Just like its platform twin, the Reina, Kia has brought in the China-sourced Soluto subcompact sedan in 2019 in parallel with the brand’s relaunch under the Ayala Group’s AC Industrials Corp. Kia has also announced its upcoming Stonic subcompact crossover, which will also be coming from the PRC.
A Chinese-made brand with a British heritage, Maxus entered Philippine shores in 2019 with a line populated by an MPV (G10) and passenger van (V80). The marque eventually added the T60 pickup truck in its lineup early this year, along with the attractively priced, tech-laden G50 MPV just recently.
Another British marque that’s now owned and assembled in China, Morris Garages (MG) is one of the more successful PRC-sourced brands in the country. So much so, that MG entered the 10 bestselling vehicle brands in the Philippines at the end of 2019. MG currently sells the MG 5 and MG 6 sedans, and the ZS subcompact and RX5 compact crossovers, with reports of bringing in a midsize SUV and even a pickup in the future.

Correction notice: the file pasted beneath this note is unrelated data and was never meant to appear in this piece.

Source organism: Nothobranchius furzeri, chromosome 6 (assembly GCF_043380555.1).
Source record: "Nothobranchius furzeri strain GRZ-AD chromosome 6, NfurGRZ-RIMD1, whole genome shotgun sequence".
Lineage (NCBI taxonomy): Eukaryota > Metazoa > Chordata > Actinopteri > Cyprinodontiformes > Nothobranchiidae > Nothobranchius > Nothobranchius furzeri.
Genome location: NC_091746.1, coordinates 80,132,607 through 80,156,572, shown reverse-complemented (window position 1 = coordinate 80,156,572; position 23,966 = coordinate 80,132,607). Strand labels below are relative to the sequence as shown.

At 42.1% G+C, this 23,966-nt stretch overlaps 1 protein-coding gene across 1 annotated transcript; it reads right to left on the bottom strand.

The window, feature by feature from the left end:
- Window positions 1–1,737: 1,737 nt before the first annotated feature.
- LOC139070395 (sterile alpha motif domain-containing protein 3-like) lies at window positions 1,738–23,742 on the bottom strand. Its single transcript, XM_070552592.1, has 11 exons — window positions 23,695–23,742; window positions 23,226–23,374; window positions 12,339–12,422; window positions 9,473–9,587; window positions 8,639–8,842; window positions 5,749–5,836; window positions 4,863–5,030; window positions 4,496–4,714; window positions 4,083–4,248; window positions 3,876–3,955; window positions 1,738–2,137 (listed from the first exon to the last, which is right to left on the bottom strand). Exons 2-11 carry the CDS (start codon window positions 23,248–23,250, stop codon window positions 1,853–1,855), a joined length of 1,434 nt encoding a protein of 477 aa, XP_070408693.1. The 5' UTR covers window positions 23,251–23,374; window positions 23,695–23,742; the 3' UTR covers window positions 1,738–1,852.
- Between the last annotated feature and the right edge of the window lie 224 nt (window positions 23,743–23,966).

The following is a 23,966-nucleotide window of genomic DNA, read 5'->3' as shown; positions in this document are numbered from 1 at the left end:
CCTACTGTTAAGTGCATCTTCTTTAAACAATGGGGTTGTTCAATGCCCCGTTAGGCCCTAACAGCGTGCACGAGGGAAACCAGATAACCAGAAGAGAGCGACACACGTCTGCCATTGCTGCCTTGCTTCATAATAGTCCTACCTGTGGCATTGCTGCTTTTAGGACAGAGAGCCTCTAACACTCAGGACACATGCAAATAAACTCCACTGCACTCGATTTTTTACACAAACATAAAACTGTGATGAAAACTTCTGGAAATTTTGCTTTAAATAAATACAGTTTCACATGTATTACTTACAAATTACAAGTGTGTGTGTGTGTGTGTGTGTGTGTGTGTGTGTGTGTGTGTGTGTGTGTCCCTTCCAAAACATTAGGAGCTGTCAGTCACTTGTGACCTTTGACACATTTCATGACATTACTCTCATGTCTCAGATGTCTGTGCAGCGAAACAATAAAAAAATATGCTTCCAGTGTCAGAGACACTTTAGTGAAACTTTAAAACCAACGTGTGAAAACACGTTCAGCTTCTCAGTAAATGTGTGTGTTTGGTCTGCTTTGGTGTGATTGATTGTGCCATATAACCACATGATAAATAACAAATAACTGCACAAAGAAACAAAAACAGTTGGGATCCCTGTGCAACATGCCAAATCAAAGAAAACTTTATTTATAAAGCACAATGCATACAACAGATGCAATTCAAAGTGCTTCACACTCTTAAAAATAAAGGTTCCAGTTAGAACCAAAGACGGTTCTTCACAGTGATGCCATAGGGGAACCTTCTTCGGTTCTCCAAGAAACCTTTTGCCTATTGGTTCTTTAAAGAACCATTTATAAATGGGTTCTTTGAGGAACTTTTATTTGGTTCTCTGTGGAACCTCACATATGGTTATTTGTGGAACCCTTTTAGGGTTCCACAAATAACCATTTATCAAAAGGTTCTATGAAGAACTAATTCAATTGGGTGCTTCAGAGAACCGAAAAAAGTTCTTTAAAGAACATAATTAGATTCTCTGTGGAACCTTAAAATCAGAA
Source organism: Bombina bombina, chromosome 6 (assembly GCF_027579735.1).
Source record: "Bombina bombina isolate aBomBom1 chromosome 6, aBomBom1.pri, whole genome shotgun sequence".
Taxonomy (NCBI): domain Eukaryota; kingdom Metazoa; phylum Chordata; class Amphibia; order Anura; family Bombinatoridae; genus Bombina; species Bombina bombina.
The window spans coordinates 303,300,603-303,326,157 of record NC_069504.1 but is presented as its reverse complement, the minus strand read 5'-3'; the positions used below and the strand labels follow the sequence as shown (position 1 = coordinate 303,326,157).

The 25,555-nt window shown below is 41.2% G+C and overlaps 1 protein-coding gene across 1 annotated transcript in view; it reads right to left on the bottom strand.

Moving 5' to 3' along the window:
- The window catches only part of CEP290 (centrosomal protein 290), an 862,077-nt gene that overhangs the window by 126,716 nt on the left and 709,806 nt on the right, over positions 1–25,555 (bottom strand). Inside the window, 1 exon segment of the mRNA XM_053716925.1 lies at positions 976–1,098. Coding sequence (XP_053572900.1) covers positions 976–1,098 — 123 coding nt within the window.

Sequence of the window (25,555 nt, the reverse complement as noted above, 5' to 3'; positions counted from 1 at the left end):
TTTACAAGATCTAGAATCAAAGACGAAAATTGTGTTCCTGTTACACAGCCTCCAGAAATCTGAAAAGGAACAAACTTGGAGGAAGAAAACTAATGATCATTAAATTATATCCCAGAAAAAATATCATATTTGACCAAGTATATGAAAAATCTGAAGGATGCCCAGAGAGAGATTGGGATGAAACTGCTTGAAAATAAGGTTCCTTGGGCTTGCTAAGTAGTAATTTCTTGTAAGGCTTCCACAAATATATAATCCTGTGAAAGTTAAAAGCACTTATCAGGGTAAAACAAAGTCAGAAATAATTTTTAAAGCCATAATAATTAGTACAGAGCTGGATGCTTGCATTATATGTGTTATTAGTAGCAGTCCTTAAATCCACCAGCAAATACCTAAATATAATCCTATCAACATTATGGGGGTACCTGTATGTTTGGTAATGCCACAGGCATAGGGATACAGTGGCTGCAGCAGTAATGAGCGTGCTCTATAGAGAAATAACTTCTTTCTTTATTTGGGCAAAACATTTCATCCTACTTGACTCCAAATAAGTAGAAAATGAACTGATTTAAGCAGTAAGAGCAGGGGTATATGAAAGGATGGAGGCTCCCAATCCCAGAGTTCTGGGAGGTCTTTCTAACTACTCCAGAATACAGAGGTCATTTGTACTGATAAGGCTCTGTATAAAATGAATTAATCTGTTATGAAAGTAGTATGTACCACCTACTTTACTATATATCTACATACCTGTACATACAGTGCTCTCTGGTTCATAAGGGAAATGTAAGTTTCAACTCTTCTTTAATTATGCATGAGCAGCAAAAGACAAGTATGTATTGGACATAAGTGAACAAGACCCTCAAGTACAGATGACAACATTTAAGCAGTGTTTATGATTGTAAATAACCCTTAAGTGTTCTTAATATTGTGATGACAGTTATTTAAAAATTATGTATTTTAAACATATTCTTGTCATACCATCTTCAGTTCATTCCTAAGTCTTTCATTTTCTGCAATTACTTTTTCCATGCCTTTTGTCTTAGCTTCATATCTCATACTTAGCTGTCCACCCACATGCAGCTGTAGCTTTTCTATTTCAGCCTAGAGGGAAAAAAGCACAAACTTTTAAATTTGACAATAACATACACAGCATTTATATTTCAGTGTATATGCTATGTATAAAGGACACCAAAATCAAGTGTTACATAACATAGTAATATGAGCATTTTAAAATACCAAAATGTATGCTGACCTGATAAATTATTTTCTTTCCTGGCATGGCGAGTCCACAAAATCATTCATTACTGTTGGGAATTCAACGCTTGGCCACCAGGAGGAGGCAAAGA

In the middle of 2018, Volkswagen Philippines, also under the Ayala wing, revamped its lineup and started sourcing its cars from China, further improving its cars’ price point. From Polo, Golf, Passat, and Jetta, VW replaced the range with the Santana, Santana GTS, Lavida, and Lamando. Even the Tiguan compact crossover is now being sourced from the PRC.